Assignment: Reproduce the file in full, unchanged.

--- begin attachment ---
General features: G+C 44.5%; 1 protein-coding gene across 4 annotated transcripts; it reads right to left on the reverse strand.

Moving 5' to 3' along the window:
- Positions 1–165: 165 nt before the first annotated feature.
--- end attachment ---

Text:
General features: G+C 44.5%; 1 protein-coding gene across 4 annotated transcripts; it reads right to left on the reverse strand.

Moving 5' to 3' along the window:
- Positions 1–165: 165 nt before the first annotated feature.